Climate change report: Lee, Charlotte counties at ‘extreme’ risk over next 30 years

Climate change is making communities in Southwest Florida think more about flooding risks and how to prepare for the consequences.

Louisiana, North Carolina, and Florida. What do these states have in common?

They’re home to communities at risk of flooding because of climate change. That’s according to a report from the First Street Foundation.

It’s easy to see why so many people call the area home. But living in paradise comes with a price.

Jeremy Porter Ph.D. is the head of research and development at First Street Foundation. He said, “Our primary goal at the first street foundation is to quantify and communicate flood risk and more than that environmental risk, but flood being the primary peril that we’ve worked on to this point.”

In the report titled “The 3rd National Risk Assessment: Infrastructure on the Brink” researchers look at properties at risk now, and then thirty years from now.

“We’ve taken publicly available information from the federal government; locations of hospitals, the locations of police departments, and locations of schools,” Porter siad, and they paired them with flood model data.

One of the most at-risk cities in the United States – Cape Coral.

“There’s a reason why people live in Cape Coral. It’s a beautiful place, people want to live on the canals, they want to be close to the water. But that does come with that risk of flooding,” he explained.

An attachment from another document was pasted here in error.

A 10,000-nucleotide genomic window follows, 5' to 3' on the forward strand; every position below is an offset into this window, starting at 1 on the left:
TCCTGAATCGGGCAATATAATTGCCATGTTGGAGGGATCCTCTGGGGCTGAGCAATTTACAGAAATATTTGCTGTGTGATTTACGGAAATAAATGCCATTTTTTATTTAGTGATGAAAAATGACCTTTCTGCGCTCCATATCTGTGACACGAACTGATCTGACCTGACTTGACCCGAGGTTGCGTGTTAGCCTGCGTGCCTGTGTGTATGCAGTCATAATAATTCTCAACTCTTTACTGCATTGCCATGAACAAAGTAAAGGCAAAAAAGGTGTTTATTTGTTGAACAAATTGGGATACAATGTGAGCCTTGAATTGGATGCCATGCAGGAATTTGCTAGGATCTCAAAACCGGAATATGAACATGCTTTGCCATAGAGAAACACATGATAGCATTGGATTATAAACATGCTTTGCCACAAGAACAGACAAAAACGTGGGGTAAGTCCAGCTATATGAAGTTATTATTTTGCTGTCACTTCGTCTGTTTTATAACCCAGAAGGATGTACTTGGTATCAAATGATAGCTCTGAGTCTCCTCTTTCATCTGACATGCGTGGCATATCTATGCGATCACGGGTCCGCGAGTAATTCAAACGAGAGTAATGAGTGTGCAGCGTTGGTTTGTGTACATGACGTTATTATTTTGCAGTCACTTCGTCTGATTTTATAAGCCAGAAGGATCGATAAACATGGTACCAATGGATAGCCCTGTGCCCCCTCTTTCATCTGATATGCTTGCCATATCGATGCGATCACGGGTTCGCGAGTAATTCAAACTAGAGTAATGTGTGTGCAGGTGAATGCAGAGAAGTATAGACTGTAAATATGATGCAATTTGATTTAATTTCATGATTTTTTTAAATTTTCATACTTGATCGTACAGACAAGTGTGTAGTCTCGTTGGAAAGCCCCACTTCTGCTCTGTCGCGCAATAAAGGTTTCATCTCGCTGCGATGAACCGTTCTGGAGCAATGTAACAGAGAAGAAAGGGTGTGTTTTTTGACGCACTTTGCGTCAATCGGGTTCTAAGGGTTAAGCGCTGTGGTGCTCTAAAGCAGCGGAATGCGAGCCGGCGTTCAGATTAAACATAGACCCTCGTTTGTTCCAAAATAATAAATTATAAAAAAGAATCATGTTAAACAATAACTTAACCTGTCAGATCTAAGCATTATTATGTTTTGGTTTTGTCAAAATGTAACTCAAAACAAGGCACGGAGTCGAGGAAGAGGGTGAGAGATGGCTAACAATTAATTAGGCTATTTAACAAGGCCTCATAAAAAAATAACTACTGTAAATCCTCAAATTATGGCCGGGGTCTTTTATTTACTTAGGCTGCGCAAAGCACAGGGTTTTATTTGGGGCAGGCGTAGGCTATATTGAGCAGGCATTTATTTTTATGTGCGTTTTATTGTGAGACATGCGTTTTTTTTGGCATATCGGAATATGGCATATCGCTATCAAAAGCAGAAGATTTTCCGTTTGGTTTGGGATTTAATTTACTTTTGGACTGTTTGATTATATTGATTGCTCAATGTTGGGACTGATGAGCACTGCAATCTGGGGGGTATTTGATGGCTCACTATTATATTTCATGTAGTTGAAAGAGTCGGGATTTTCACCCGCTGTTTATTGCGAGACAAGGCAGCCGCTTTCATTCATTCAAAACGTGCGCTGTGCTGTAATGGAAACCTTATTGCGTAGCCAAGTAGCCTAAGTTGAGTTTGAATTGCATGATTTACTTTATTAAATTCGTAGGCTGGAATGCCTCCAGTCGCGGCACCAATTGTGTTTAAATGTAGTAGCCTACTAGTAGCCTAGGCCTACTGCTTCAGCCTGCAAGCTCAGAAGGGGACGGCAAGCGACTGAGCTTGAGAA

Up the coast from Cape Coral, Charlotte County as listed as the 10th most at-risk county in the country.

Claire Jubb, assistant administrator with Charlotte County, said, “Dealing with flooding and flooding risk is nothing new for us. So really, it’s planned into everything that we do.”

Jubb said the county is focused on stormwater and drainage, and its involvement in the Southwest Florida Regional Resiliency Compact. “We can have a regional approach to resiliency and the impacts of climate change, which I think will help us leverage, certainly more dollars from the state and federal and certainly have a more cohesive approach to it across the region.”

Melissa Mickey, spokeswoman for the City of Cape Coral, said all citizens and business owners should be familiar with flooding risks in their area.

Here is Mickey’s full statement:

“All citizens and business owners should be familiar with the potential risks of flooding in the city. FEMA develops flood maps that determine whether a property is located within a Special Flood Hazard Area. Flooding in Cape Coral can occur from two causes, heavy rain and storm surge. Storm surge is a phenomenon usually associated with hurricanes. The areas most susceptible to storm surge are located near the coastline of Charlotte Harbor, the Caloosahatchee River, and Matlacha Pass. The City’s floodplain management regulations reduce vulnerability to future flood risk and steps can be taken to minimize health and property risks associated with flooding.”

For more information visit the city’s website.

Reporter:Stephanie Byrne
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